Since this is the first week that we picked up fresh goat cheese from the CSA, we knew we had to do something special with it. We had several weeks to think about it (we generally know about the coming of the cheese three to four weeks in advance), and, during that time, we checked out of the library The French Laundry Cookbook, by Thomas Keller. Naturally, once we saw this recipe, we knew what we’d be making with the first goat cheese of 2014.
These sound as if they’d be difficult, but we can tell you they are not. We’d made and shaped the Parmesan cheese crisps before we went to pick up our CSA share, planning to make the mousse when we got back. Well, things went a little awry — not in making the mousse — but in our trip to the CSA. We’d stopped at the public library to pick up a few items we had on reserve, but, on the way out, we noticed a flat tire (drat!), so we changed it, and headed off to get the tire repaired. After that, we stopped at the CSA to pick up our food, and then, finally, headed home, later, and hungrier than expected. Sure, we could have just eaten the already-prepared crisps as a snack, and then started dinner, but we went through with our plans. As it turns out, making the mousse is a five-minute job, and oh, so worth it.
If you don’t have chervil, use another mild herb such as parsley or even basil. You just want a bit of flavor in addition to the flavors from the cheeses. Since cheese is the main ingredient, use the best you can afford. Note that you aren’t using much cheese, so think about splurging. But, if possible, try the goat cheese before you buy, as some fresh goat cheeses are quite “goaty,” which, to our taste, is not good. If you don’t like the goat cheese you bought, you won’t like these crisps.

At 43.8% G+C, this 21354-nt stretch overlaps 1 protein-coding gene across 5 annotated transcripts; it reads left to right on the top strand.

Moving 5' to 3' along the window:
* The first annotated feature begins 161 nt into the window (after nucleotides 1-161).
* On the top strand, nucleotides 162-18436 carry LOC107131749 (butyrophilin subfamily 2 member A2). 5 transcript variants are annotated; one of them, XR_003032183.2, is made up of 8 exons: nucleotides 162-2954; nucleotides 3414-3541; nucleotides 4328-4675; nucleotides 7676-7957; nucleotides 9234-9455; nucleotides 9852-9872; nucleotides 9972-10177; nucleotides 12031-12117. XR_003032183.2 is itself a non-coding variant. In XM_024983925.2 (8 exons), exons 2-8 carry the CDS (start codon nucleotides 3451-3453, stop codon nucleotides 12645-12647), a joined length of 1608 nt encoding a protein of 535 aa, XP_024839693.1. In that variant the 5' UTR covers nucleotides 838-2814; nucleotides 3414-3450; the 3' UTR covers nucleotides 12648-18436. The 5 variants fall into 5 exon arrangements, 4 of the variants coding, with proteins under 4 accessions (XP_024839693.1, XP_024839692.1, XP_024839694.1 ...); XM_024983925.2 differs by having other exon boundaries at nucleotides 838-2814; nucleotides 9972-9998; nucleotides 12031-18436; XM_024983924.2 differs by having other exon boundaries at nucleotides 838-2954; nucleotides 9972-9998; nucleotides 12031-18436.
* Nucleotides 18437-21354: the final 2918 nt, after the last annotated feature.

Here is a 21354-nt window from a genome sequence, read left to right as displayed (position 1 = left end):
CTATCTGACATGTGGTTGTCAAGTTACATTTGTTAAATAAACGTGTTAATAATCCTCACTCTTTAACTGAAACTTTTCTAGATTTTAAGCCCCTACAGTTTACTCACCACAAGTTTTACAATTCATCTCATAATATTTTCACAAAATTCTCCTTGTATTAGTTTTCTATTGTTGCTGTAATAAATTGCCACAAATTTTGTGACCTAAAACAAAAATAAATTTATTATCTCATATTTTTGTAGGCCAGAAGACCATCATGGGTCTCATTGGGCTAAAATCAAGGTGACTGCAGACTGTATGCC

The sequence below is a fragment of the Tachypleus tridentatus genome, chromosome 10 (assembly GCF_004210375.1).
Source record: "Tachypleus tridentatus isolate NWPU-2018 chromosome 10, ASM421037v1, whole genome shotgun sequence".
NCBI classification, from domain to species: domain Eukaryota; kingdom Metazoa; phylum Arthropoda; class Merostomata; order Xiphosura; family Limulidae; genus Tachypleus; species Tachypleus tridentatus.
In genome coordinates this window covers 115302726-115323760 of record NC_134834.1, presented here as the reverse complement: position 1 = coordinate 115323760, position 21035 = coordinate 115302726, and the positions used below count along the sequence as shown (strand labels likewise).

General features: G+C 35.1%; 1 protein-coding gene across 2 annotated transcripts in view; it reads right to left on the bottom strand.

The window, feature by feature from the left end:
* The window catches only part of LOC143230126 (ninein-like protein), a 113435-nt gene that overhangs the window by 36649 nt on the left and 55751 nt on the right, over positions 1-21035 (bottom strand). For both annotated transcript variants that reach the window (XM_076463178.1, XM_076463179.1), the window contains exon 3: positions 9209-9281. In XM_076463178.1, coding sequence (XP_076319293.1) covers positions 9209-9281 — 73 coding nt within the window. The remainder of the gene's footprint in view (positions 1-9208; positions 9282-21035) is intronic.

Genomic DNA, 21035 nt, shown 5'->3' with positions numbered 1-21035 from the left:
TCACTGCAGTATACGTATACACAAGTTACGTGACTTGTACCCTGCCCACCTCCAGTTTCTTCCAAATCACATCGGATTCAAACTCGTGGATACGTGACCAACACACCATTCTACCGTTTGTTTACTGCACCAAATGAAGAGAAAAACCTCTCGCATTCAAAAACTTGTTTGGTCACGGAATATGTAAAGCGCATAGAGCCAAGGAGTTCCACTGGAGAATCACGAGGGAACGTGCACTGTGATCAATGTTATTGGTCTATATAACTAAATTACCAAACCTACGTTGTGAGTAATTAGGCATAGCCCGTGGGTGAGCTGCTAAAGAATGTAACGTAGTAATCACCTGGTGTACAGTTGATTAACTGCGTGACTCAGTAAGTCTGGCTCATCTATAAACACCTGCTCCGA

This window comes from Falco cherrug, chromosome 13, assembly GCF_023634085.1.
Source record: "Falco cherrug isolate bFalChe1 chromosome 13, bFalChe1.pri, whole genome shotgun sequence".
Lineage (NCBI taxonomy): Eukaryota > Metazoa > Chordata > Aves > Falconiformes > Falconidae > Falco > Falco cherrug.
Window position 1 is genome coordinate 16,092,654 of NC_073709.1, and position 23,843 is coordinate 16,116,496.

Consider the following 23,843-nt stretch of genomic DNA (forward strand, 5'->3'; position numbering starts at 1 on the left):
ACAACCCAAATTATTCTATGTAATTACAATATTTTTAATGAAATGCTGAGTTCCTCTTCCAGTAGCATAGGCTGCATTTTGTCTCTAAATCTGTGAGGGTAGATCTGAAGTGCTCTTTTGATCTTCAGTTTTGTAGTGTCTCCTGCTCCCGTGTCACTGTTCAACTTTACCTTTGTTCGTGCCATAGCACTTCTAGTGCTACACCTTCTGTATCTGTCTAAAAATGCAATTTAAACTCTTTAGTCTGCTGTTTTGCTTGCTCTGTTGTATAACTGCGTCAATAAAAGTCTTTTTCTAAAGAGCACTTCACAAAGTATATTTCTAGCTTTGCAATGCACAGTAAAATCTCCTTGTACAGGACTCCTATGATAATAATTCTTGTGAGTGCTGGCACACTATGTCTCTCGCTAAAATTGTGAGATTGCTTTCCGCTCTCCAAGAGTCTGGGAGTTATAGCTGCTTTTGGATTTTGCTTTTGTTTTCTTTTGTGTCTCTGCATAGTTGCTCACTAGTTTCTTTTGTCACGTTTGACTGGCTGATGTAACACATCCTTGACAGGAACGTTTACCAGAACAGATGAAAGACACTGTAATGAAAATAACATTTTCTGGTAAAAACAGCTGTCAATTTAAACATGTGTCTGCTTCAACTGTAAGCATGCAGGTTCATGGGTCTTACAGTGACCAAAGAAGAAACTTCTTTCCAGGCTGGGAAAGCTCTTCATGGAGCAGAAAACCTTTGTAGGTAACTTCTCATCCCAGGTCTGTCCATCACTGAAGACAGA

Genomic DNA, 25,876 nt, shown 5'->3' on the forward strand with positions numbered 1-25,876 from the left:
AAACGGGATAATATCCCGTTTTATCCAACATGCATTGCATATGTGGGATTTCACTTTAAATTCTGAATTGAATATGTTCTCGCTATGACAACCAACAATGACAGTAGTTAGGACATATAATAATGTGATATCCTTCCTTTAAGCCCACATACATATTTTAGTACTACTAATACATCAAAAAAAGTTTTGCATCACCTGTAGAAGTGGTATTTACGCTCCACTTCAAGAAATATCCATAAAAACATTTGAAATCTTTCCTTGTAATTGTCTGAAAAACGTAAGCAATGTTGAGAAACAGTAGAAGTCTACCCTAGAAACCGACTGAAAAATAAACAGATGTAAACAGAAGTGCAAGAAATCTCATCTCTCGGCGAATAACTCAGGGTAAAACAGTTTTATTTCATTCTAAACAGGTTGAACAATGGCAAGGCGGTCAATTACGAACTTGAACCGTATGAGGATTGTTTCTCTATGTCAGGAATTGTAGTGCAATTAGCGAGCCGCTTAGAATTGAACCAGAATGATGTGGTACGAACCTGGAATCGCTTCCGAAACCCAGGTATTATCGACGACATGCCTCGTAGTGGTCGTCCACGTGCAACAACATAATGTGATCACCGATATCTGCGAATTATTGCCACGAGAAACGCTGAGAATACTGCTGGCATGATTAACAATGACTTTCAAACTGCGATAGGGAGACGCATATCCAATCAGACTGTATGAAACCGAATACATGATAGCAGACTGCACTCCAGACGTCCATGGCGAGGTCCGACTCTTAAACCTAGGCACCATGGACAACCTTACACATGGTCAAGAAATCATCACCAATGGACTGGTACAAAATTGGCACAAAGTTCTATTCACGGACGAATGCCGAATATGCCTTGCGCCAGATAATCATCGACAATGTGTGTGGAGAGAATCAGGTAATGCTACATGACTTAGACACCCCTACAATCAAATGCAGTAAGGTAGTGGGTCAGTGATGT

Procedure in detail:
For the crisps.
Preheat oven to 325°F. Line a baking sheet with a silicone baking mat.
Make cheese circles. Use something about 2 1/2 inches in diameter as a form for making the cheese circles. It could be a can with the top and bottom cut off, or a plastic lid with a circle cut out, or a biscuit cutter, or something else. We used a narrow-mouth ring from a canning jar. Place your circular form on the baking mat and put 1 tablespoon of Parmesan cheese inside. Spread the cheese out to an even layer with your fingers, then repeat until you have eight cheese circles, each about an inch apart.
Bake. Slide the baking sheet into the oven and bake for 8 to 12 minutes, watching carefully near the end, until the cheese is bubbling and has turned golden brown.
Cool. When the crisps first come out of the oven they’ll be too soft to move, so let them stand for 1 minute, but not longer, to stiffen up a bit.
Shape. Transfer each cheese crisp to a mini-muffin pan and press down into a cup, forming a small bowl. If you don’t have a mini muffin pan, a clean egg carton will do. Let cool completely.
Drain. Once cool and crisp, place the cheese crisps on a plate covered with a paper towel to drain off excess oil.
For the mousse.
Crumble. Place the goat cheese into the bowl of a food processor and give it a few pulses to break it into small crumbles.
Add cream. Add 2 tablespoons of cream and process mixture until smooth and creamy. The cheese should still be stiff enough to hold its shape, but creamy enough that it would be easy to spread, or in this case, pipe. If needed, add a bit more cream.
Season. Add the chervil, salt, and pepper. Scrape down the bowl and pulse to combine. Taste and adjust seasonings.
Pipe. Transfer the mousse to a piping bag fitted with a medium star tip. An easy way to fill a piping bag is to place it into a measuring cup, fold the opening over the top, and scoop in the cheese. A dough scraper can be used to push the mousse toward the tip of the bag. (We also use disposable piping bags to make cleanup super easy.) Pipe about 1 to 2 tablespoons of the mousse into each cup, trying for a nice-looking presentation.
Wow! So simple, yet so fancy, but, best of all, so tasty. The Parmesan crisps are full of strong aged cheese flavors with a lot of complexity, while the goat cheese is light, fluffy, and tangy, making for a delightful contrast. While we used chervil, we think these would be good with other herbs, too, so you could easily pair the flavors to the rest of you meal. Whether that pairing would be to compliment the other flavors (think a light sage flavored mousse with Thanksgiving dinner), or as a contrast (think rosemary flavored mousse to stand out against a mild dish such as a quiche), you can mix and match to your heart’s content. Five stars.